Gerson Silva

Welfare Rights Apprentice

Direct Services Operations – Money and work

Q&A

  • What is your hidden talent?

    I love Singing. I sing everywhere and anything, my kids think I’m a bit crazy. I’m thinking of joining a choir. 

    Sometimes people just say something and I make up a song from what they’ve said. 

    I sing when I’m stressed; that’s how I express my passion. 

    I play piano, sing and play at the same time. 

    Sometimes I get a famous song, take the lyrics out and put in lyrics I want in there.

  • What is your favourite part about working for Macmillan?

    Helping customers is what I really enjoy but what makes it really enjoyable is the team. When you’re doing something you feel is right and you’re doing what you think you can fight for, if the environment isn’t right you feel it. Here, everybody’s fantastic. I’m helping people but what makes it enjoyable is the team. 

  • What does a typical day look like for you in your role?

    We have the days that we’re doing academic stuff with another oganisation for a customer service role. Two days a week we’re learning about benefits and welfare rights; in the morning we usually have a session and then we’re given a task or study time relevant to the morning session. Sometimes we have another follow up session later that day about what we learnt. 

    The other two days we put into practice what we’ve studied. We’re with the energy advice team at the moment. We do a lot of call listening, more experienced advisers on the phone lines.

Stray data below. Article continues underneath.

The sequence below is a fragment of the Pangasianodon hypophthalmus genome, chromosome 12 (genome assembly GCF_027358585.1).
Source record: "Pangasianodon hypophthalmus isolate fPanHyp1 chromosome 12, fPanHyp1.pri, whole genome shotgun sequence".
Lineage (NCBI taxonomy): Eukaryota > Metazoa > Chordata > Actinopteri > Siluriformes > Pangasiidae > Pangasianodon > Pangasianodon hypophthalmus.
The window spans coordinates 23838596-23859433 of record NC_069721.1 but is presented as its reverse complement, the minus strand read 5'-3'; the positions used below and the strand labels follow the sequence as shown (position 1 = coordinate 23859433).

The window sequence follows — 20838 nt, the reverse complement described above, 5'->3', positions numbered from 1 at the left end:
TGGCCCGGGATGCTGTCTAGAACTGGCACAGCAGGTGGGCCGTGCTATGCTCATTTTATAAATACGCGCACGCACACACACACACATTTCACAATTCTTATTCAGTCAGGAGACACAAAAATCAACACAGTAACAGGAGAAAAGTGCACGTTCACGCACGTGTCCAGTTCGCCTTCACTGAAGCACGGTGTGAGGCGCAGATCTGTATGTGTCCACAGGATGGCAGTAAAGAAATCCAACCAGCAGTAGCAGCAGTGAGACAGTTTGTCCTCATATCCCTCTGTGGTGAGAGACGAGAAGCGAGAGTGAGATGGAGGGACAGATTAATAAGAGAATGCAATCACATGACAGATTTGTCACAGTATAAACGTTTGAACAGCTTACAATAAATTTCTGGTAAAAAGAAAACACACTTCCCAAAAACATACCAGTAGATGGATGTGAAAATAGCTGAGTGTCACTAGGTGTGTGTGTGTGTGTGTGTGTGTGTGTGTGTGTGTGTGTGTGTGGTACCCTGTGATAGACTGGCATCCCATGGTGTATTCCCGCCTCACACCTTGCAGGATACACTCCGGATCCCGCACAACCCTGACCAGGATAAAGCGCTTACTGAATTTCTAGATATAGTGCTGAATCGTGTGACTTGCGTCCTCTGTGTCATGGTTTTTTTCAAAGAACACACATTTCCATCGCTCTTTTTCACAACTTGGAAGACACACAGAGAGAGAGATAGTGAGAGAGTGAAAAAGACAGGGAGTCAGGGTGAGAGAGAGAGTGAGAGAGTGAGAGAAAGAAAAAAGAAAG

• What makes you get out of bed every morning?

    My kids, definitely my kids. Getting them ready for school or whatever they do that day; packed lunches and after that I get myself ready for work. 

    My daughter has a vague idea that Daddy helps people with Cancer. My neighbour reached out the other day for help with her father.

  • What made you want to apply for a role at Macmillan?

    I reached a stage in my life where I needed to change what I was doing. My kids had reached an age where they didn’t need so much support day to day and I was looking for a full time role. I was really interested in third sector. 

    On a personal reason, my mum had cancer a few years ago. It was really impactful; I wasn’t here for her at the time as I moved to another Country. 

    She’s here, she’s well, she’s healthy but it didn’t sit well with me that I wasn’t here. 

    So when I saw the role, in a way I get to pay my dues for the guilt I felt at the time for not being able to help her by helping other people.

  • Why is Macmillan a great career choice?

    It’s such a vast organisation with many different opportunities available. Since our induction it’s clear there are many opportunities to develop and grow either within the role or in other positions. They’re interested in seeing what career choices you want. 

    It’s very inclusive, I know the report came out a few months ago but it’s being dealt with. I have experienced anything negative.